Domestic liquidity, or the money supply circulating in the financial system, and bank loans are expected to grow faster in the coming months as the economy continues to recover from the impact of the global health crisis, an economist said Tuesday.
Latest data from the Bangko Sentral ng Pilipinas showed that bank loans expanded by 13.4 percent in September from a year ago, faster than 12.2 percent in August, on sustained demand for credit.
Domestic liquidity or M3 grew slower by 5.0 percent year-on-year to about P15.4 trillion in September from the 6.7-percent expansion in August. Data showed that on a month-on-month seasonally-adjusted basis, M3 decreased by 0.2 percent.
“For the coming months, bank loans and M3 growth could still fundamentally accelerate amid measures to further reopen the economy towards greater normalcy,” Rizal Commercial Banking Corp. chief economist Michael Ricafort said in a report.
Ricafort said these measures included the proposed nationwide Alert Level 1 and the resumption of in-person schooling. The government aims to have 100 percent of public schools conducting physical classes by November, while blended learning is still allowed for private schools.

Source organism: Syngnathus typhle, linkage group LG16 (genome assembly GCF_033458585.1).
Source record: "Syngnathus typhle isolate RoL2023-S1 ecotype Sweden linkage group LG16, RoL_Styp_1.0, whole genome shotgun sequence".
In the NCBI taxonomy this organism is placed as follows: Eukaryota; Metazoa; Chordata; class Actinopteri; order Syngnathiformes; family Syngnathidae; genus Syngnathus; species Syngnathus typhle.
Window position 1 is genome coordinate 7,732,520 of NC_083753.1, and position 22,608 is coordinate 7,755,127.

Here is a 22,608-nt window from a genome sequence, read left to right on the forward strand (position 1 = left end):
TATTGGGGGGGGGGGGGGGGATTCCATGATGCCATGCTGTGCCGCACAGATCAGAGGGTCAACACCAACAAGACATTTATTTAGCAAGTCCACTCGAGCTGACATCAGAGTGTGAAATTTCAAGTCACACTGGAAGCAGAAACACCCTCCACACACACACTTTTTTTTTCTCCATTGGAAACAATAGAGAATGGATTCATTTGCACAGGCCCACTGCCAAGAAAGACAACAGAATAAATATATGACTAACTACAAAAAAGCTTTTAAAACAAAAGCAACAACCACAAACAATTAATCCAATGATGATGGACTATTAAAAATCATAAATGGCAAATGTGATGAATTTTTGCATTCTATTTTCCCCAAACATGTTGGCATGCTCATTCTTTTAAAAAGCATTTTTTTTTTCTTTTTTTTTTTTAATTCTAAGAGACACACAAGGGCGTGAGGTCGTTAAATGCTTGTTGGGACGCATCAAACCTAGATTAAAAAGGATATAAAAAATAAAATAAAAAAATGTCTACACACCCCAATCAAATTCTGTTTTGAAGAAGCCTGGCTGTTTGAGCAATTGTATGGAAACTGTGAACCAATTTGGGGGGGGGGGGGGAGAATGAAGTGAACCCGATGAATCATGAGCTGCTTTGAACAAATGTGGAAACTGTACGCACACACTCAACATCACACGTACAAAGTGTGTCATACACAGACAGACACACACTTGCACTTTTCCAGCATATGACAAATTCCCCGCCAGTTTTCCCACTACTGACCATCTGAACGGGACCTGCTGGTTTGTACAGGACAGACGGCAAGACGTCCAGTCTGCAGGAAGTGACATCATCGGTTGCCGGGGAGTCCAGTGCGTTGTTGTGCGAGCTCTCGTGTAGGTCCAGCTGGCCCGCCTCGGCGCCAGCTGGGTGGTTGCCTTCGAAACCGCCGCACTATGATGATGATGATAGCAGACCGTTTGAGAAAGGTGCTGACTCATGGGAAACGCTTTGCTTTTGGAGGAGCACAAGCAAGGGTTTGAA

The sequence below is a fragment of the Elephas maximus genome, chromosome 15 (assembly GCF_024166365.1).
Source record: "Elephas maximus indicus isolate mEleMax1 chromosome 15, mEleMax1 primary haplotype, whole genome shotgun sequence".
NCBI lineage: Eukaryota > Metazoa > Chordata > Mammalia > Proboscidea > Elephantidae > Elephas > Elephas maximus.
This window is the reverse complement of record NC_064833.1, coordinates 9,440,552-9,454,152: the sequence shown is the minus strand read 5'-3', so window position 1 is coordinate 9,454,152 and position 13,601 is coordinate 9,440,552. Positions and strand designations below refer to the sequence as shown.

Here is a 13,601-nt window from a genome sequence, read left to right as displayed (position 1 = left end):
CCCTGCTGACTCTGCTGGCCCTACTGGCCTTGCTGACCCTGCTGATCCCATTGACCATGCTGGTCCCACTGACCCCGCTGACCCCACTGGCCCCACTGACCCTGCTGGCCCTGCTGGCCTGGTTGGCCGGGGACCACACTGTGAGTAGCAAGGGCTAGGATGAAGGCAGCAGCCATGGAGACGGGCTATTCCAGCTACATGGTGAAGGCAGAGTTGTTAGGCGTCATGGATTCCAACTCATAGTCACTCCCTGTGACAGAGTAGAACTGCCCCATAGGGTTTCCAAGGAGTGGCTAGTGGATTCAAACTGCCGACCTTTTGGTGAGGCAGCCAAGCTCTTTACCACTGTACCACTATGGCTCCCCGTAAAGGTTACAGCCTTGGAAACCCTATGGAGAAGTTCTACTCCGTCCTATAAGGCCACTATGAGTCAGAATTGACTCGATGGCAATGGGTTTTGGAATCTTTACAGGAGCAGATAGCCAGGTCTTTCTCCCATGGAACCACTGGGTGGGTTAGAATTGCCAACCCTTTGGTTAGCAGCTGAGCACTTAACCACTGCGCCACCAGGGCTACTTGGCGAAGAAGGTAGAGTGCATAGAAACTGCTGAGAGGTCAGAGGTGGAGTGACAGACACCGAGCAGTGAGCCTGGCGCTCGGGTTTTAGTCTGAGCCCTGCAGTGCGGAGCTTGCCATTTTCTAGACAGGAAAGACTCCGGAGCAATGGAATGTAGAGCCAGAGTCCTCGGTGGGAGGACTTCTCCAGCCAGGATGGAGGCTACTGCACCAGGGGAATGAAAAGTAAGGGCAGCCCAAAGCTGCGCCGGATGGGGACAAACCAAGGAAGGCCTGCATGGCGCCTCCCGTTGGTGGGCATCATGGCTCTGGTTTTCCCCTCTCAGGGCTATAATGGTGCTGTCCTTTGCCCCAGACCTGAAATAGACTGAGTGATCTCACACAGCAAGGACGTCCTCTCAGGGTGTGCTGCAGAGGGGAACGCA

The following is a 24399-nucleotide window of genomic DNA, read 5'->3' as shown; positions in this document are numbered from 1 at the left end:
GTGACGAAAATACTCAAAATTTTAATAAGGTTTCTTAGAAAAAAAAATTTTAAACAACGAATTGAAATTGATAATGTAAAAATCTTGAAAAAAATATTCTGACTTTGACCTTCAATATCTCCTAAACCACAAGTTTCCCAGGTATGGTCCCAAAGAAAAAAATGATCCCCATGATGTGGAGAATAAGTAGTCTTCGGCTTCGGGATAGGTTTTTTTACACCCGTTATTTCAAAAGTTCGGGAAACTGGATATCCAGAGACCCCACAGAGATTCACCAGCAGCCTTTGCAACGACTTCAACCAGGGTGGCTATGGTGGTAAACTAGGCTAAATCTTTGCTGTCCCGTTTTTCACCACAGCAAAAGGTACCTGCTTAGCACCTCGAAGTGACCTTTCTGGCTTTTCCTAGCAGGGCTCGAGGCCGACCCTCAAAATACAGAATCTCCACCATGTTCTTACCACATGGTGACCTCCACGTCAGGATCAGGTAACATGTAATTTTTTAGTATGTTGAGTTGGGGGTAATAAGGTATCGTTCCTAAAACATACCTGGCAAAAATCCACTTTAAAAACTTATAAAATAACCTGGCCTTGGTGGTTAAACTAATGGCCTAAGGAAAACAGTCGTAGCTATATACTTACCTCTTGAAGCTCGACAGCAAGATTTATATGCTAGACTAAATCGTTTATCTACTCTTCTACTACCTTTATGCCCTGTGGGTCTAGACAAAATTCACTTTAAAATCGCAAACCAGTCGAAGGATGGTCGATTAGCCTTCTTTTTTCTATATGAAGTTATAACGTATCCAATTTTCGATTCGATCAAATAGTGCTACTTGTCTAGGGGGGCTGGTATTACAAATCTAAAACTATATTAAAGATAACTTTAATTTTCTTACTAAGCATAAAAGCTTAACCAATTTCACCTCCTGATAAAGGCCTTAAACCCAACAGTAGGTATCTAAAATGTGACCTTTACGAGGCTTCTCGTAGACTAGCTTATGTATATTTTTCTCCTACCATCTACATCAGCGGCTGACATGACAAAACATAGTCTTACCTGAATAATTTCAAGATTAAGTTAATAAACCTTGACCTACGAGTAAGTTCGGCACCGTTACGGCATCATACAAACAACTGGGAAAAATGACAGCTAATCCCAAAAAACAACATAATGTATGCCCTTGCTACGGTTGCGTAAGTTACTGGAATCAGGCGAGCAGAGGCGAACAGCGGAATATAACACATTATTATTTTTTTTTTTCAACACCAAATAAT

He said these measures were consistent with the government’s 8-point agenda to mitigate the adverse economic effects of Russia’s invasion of Ukraine for more than eight months or since Feb. 24, 2022.
“[These] would help further increase economic activities as well as the demand for loans/credit…,” Ricafort said.
He said the excess liquidity in the financial system could have also been reduced for the month of September, in view of the P420.4 billion Retail Treasury Bond issuance settled on Sept. 7, including P311.9 billion which represented new borrowings that were effectively siphoned off by the national government.
The BSP earlier said the continued expansion in lending activity and ample liquidity would support the recovery of economic activity and domestic demand.
Outstanding loans to residents, net of reverse repurchase, climbed 13.0 percent in September following an expansion of 12.1 percent in August.
Consumer loans to residents also grew by 20.5 percent in September from 18.3 percent in August, driven by the year-on-year increase in credit card loans, motor vehicle loans and salary-based general purpose consumption loans.